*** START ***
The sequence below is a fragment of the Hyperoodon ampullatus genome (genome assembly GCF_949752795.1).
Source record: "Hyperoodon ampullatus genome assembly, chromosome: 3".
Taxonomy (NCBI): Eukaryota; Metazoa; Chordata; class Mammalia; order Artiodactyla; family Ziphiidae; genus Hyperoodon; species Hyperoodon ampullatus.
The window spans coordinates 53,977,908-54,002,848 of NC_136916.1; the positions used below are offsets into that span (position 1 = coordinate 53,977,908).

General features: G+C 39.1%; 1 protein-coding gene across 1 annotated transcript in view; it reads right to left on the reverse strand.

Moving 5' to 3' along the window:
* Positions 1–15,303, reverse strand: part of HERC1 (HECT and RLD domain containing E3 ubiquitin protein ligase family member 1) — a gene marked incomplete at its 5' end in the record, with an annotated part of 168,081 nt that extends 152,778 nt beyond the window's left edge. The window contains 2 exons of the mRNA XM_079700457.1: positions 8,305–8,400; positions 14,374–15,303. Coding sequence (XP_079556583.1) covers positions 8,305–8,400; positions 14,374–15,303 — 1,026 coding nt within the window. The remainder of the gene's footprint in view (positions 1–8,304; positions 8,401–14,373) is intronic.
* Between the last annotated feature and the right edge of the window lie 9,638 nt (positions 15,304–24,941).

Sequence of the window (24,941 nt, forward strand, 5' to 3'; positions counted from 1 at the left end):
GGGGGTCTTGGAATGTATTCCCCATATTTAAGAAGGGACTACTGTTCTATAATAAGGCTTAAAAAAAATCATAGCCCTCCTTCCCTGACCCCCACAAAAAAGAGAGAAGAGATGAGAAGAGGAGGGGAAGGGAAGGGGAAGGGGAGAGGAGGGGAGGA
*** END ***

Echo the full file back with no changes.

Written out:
The sequence below is a fragment of the Hyperoodon ampullatus genome (genome assembly GCF_949752795.1).
Source record: "Hyperoodon ampullatus genome assembly, chromosome: 3".
Taxonomy (NCBI): Eukaryota; Metazoa; Chordata; class Mammalia; order Artiodactyla; family Ziphiidae; genus Hyperoodon; species Hyperoodon ampullatus.
The window spans coordinates 53,977,908-54,002,848 of NC_136916.1; the positions used below are offsets into that span (position 1 = coordinate 53,977,908).

General features: G+C 39.1%; 1 protein-coding gene across 1 annotated transcript in view; it reads right to left on the reverse strand.

Moving 5' to 3' along the window:
* Positions 1–15,303, reverse strand: part of HERC1 (HECT and RLD domain containing E3 ubiquitin protein ligase family member 1) — a gene marked incomplete at its 5' end in the record, with an annotated part of 168,081 nt that extends 152,778 nt beyond the window's left edge. The window contains 2 exons of the mRNA XM_079700457.1: positions 8,305–8,400; positions 14,374–15,303. Coding sequence (XP_079556583.1) covers positions 8,305–8,400; positions 14,374–15,303 — 1,026 coding nt within the window. The remainder of the gene's footprint in view (positions 1–8,304; positions 8,401–14,373) is intronic.
* Between the last annotated feature and the right edge of the window lie 9,638 nt (positions 15,304–24,941).

Sequence of the window (24,941 nt, forward strand, 5' to 3'; positions counted from 1 at the left end):
GGGGGTCTTGGAATGTATTCCCCATATTTAAGAAGGGACTACTGTTCTATAATAAGGCTTAAAAAAAATCATAGCCCTCCTTCCCTGACCCCCACAAAAAAGAGAGAAGAGATGAGAAGAGGAGGGGAAGGGAAGGGGAAGGGGAGAGGAGGGGAGGA